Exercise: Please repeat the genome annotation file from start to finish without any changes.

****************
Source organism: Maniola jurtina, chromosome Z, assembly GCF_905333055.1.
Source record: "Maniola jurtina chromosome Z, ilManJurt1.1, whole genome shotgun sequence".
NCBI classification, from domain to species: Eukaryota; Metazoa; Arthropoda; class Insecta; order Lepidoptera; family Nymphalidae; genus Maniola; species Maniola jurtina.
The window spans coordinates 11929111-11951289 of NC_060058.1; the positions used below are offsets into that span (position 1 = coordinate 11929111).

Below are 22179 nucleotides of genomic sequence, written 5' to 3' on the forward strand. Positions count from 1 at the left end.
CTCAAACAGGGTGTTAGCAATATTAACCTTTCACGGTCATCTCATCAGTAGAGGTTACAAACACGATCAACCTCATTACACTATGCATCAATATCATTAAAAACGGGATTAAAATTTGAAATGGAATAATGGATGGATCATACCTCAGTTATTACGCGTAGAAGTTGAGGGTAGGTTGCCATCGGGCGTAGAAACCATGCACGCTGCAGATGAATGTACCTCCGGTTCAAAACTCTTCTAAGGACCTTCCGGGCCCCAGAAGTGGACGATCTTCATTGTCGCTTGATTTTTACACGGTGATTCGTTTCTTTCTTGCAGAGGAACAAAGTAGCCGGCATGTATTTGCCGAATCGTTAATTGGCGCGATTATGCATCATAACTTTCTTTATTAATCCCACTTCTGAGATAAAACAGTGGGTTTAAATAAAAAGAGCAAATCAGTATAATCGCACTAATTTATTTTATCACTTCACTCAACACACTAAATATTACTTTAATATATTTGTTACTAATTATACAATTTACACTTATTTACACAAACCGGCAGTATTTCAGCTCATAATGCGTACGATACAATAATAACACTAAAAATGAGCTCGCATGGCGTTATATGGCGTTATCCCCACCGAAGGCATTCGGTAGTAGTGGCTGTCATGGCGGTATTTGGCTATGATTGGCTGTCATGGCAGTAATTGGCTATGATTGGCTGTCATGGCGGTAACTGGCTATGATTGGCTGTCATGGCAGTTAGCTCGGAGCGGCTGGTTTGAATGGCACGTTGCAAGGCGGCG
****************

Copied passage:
Source organism: Maniola jurtina, chromosome Z, assembly GCF_905333055.1.
Source record: "Maniola jurtina chromosome Z, ilManJurt1.1, whole genome shotgun sequence".
NCBI classification, from domain to species: Eukaryota; Metazoa; Arthropoda; class Insecta; order Lepidoptera; family Nymphalidae; genus Maniola; species Maniola jurtina.
The window spans coordinates 11929111-11951289 of NC_060058.1; the positions used below are offsets into that span (position 1 = coordinate 11929111).

Below are 22179 nucleotides of genomic sequence, written 5' to 3' on the forward strand. Positions count from 1 at the left end.
CTCAAACAGGGTGTTAGCAATATTAACCTTTCACGGTCATCTCATCAGTAGAGGTTACAAACACGATCAACCTCATTACACTATGCATCAATATCATTAAAAACGGGATTAAAATTTGAAATGGAATAATGGATGGATCATACCTCAGTTATTACGCGTAGAAGTTGAGGGTAGGTTGCCATCGGGCGTAGAAACCATGCACGCTGCAGATGAATGTACCTCCGGTTCAAAACTCTTCTAAGGACCTTCCGGGCCCCAGAAGTGGACGATCTTCATTGTCGCTTGATTTTTACACGGTGATTCGTTTCTTTCTTGCAGAGGAACAAAGTAGCCGGCATGTATTTGCCGAATCGTTAATTGGCGCGATTATGCATCATAACTTTCTTTATTAATCCCACTTCTGAGATAAAACAGTGGGTTTAAATAAAAAGAGCAAATCAGTATAATCGCACTAATTTATTTTATCACTTCACTCAACACACTAAATATTACTTTAATATATTTGTTACTAATTATACAATTTACACTTATTTACACAAACCGGCAGTATTTCAGCTCATAATGCGTACGATACAATAATAACACTAAAAATGAGCTCGCATGGCGTTATATGGCGTTATCCCCACCGAAGGCATTCGGTAGTAGTGGCTGTCATGGCGGTATTTGGCTATGATTGGCTGTCATGGCAGTAATTGGCTATGATTGGCTGTCATGGCGGTAACTGGCTATGATTGGCTGTCATGGCAGTTAGCTCGGAGCGGCTGGTTTGAATGGCACGTTGCAAGGCGGCG